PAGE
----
Once through the turnstiles, we bought our programme, excited to see who was playing – those earliest days we had football God Bobby Moore, along with the England 66 heroes Geoff Hurst and Martin Peters. But the team didn’t stop there – Harry Redknapp on the wing (chants of Harry Harry, Redknapp Redknapp, Redknapp Redknapp Harry Harry) and the young Trevor Brooking and Billy Bonds joined the side in 1967. West Ham was also very unusual in having one of the first black players in the First division, Clyde Best. It’s difficult to imagine his bravery to play in front of a crowd with so many racists, overt and covert.
Did I mention I was very small? my dad used to bring a stool for me to stand on. It was tubular steel, a sort of dull green colour with a wooden seat. I would be standing on this stool, teetering is perhaps a good word, on the south bank terrace. At the top of terrace was a group of hard core, many skinhead, supporters. From time to time they would all push hard down the terrace, forcing other supporters to move down Even though there were the crowd barriers to stop crushing (a sign at the exit stairs implored everyone to “remember Ibrox“) I still got knocked off my stool from time to time. This was pretty scary.
After a few years we moved from the South Bank into the Chicken Run. This was very small area of standing near to the pitch on the east side of Upton Park. There was no pushing or anything like that, it was all very civlised, apart from the shouting, much of which was obscene, and often very funny. From our new vantage point we could watch, sometimes with horror, as the South Bank hooligans attempted to break into the visiting supporters area, which had as I recall quite a tall fence around it.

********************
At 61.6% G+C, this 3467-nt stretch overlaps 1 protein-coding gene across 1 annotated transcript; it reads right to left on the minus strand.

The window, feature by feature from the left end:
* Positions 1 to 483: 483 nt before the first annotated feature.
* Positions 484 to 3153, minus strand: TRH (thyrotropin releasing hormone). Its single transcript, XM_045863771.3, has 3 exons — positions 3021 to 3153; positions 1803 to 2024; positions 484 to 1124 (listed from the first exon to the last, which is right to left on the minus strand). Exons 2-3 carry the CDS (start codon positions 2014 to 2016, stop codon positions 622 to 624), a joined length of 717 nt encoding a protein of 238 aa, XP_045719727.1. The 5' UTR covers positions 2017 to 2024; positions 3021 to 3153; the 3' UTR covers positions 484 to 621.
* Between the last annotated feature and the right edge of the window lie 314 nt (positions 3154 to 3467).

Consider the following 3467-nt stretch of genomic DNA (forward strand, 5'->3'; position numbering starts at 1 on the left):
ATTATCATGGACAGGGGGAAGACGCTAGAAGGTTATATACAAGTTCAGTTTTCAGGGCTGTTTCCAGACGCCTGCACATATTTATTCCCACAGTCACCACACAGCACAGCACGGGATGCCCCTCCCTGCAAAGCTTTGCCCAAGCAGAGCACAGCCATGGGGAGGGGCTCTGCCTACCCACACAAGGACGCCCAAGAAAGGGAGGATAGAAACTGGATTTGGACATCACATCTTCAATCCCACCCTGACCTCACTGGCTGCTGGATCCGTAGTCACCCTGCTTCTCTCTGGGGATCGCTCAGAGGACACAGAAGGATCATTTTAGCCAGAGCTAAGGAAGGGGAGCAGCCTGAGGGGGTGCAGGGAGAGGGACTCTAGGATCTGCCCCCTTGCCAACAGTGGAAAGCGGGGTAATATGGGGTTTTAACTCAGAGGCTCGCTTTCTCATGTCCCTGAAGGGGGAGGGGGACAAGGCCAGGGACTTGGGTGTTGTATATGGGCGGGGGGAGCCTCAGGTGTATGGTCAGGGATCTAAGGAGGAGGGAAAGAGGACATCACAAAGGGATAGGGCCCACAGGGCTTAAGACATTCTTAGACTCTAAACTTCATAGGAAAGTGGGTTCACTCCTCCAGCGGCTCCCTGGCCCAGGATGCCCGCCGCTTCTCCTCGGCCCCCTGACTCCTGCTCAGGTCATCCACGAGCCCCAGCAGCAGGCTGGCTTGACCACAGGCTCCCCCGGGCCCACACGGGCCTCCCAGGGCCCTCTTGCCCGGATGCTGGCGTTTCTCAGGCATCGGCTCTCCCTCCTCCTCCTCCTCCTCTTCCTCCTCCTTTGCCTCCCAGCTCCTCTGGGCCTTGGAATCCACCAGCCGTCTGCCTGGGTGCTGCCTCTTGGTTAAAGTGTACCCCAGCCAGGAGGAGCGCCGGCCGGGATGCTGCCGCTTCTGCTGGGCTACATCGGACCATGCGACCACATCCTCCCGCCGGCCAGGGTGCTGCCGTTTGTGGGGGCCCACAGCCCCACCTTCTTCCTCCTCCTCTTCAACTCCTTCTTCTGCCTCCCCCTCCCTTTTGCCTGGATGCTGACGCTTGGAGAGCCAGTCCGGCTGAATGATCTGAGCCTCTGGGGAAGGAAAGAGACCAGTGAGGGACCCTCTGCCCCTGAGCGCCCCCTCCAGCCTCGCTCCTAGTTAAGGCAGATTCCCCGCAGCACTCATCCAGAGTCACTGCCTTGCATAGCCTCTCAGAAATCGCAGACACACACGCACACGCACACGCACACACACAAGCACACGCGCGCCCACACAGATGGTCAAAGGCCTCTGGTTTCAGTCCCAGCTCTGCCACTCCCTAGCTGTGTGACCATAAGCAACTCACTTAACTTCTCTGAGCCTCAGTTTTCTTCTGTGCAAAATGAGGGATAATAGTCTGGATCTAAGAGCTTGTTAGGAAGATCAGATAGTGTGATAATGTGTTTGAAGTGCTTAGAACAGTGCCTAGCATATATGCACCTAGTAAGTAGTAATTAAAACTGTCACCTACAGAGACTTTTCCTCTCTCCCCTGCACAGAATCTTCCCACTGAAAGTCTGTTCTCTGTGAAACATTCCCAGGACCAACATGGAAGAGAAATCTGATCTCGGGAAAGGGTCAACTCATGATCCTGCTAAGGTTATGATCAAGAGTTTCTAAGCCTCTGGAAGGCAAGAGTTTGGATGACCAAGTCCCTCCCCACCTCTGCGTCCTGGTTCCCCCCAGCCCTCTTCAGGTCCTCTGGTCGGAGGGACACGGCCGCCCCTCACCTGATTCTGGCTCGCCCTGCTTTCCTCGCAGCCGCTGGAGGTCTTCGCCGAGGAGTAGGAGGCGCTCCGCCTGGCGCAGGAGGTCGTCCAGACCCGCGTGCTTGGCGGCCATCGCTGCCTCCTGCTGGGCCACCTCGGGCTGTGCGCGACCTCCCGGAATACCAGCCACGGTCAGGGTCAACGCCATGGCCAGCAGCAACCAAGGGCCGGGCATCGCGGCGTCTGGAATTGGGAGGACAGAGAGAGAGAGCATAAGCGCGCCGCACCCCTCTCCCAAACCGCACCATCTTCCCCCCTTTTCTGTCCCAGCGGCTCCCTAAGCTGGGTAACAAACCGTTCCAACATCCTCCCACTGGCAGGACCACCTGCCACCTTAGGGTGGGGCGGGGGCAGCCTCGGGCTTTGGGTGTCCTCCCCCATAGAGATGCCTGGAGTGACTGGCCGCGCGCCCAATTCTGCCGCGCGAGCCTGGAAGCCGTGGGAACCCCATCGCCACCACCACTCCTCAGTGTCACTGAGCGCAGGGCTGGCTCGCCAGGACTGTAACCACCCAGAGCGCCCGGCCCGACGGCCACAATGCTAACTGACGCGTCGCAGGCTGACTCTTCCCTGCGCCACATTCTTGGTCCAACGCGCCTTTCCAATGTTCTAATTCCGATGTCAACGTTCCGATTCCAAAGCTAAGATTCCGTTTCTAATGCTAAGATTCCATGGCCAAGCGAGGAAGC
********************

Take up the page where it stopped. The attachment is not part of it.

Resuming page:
One thing that I will never forget is the noise of football match especially a high octane one like a cup tie. It’s the sound of twenty or thirty thousand people making a similar noise, a kind of howl, all at once. And now I think about it, it must have something to do with the acoustic of the ground as well – as the stands, throw the sound back from their depths. Also, the smell of roasted peanuts – you buy a bag of roasted monkey nutss and the ground was littered with the shells afterwards – as we would crunch, often disconsolately, out of the ground after another defeat. My dad used to get so emotional – he would be shouting at the players, giving advice, admonishment, frustration – but when we scored or even just an inspired pass from defence – or one of Alan Devonshire’s mesmerising runs inside from the wing, the sheer expression of joy was well yes indescribable. You really did have to be there.
The high point for me was the cup run in 79-80. We went to all the matches except the semi-final replay and yes I still have my FA cup final ticket.
When Trevor Brooking steered the ball past the Arsenal keeper Pat Jennings (from where we were standing it seemed like he had put it in with his knee, but we discovered later it was that rarest of things, a headed goal from Trev) the sound was incredible and the look on everyone’s faces seemed a mixture of sheer joy and disbelief that it should be Trevor Brooking of all people who should have scored in the FA cup final.
I was lucky enough to hold the FA cup that summer, as it toured around East London. It was brought to our local cricket club (where I played, very badly!) as the club chair knew West Ham people – it had ribbons of claret and blue tied to its handles, naturally. I still have the picture somewhere. It’s a very very heavy cup.
After I moved away from London my brother Simon continued to go to Upton Park with my dad, right up until the end – it brought them together, they shared moments of high drama (eg the Di Canio years) in a way I did not have – I suppose I was a bit envious. Simon also died a few years ago.
I occasionally watch a match on the TV but I’m not an avid follower. But the Boleyn Ground does feel like a part of my history, my background – part of what makes me who I am. I think that being exposed to the ugly and brutal far-right from a young age certainly influenced how I see politics and society and may well have played a part in developing my views about social justice and working for something you believe in.